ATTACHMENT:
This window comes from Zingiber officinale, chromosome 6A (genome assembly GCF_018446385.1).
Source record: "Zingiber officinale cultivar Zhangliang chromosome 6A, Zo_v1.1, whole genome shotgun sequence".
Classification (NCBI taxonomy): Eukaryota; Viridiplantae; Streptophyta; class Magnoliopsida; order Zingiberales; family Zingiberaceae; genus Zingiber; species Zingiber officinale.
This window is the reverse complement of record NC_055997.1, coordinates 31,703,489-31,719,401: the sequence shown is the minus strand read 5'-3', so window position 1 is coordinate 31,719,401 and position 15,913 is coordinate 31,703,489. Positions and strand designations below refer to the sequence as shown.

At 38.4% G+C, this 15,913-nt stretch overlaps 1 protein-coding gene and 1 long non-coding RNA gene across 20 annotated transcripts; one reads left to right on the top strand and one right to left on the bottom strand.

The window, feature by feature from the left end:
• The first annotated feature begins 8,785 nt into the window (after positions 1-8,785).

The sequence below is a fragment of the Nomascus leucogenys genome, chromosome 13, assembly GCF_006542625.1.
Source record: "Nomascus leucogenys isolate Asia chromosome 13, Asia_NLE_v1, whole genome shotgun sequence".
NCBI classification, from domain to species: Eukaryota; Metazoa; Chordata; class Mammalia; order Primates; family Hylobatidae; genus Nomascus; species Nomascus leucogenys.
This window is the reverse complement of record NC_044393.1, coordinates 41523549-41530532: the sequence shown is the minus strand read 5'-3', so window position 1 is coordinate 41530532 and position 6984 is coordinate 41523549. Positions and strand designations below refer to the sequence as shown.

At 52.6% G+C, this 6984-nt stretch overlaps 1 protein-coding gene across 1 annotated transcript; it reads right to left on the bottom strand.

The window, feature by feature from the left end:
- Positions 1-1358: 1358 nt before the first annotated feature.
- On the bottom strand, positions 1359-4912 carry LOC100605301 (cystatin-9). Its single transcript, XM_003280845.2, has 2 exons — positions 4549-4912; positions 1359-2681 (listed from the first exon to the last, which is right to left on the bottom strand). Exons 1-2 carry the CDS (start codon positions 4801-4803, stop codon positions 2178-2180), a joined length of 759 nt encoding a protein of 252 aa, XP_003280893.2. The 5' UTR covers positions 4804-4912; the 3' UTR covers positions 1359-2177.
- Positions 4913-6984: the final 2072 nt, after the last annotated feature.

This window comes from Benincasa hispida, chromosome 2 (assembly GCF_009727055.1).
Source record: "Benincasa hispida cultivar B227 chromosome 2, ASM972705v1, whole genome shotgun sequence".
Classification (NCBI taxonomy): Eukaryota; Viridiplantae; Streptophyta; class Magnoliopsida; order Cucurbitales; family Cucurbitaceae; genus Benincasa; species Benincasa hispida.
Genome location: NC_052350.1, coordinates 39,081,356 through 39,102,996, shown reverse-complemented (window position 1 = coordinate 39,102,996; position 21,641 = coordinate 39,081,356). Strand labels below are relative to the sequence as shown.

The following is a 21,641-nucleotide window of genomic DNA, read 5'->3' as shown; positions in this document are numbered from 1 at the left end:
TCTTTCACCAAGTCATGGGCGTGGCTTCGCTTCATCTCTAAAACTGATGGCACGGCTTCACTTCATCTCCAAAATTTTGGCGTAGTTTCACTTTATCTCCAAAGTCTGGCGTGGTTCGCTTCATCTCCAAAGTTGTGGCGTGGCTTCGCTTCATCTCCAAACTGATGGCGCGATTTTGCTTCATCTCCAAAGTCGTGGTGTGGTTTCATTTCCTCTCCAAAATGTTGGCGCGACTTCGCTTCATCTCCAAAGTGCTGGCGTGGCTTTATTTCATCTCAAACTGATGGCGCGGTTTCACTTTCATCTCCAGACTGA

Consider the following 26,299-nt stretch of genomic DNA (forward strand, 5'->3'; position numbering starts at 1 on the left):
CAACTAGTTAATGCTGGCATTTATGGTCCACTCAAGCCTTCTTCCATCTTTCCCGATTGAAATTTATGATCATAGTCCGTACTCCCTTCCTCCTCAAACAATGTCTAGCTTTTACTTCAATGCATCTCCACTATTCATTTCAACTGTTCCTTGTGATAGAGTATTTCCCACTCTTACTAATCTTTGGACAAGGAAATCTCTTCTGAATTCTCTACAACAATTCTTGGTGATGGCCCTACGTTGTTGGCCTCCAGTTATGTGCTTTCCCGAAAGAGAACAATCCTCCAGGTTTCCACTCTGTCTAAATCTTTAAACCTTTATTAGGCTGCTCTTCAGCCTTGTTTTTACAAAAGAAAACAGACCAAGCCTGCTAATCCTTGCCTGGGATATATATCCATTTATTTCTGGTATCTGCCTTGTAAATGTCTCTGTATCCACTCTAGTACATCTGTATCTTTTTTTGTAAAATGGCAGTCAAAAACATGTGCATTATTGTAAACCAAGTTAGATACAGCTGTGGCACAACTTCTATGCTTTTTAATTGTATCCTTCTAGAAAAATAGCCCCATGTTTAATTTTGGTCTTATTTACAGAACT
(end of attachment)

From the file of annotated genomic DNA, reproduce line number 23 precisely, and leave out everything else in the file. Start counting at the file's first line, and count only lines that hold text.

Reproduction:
Consider the following 26,299-nt stretch of genomic DNA (forward strand, 5'->3'; position numbering starts at 1 on the left):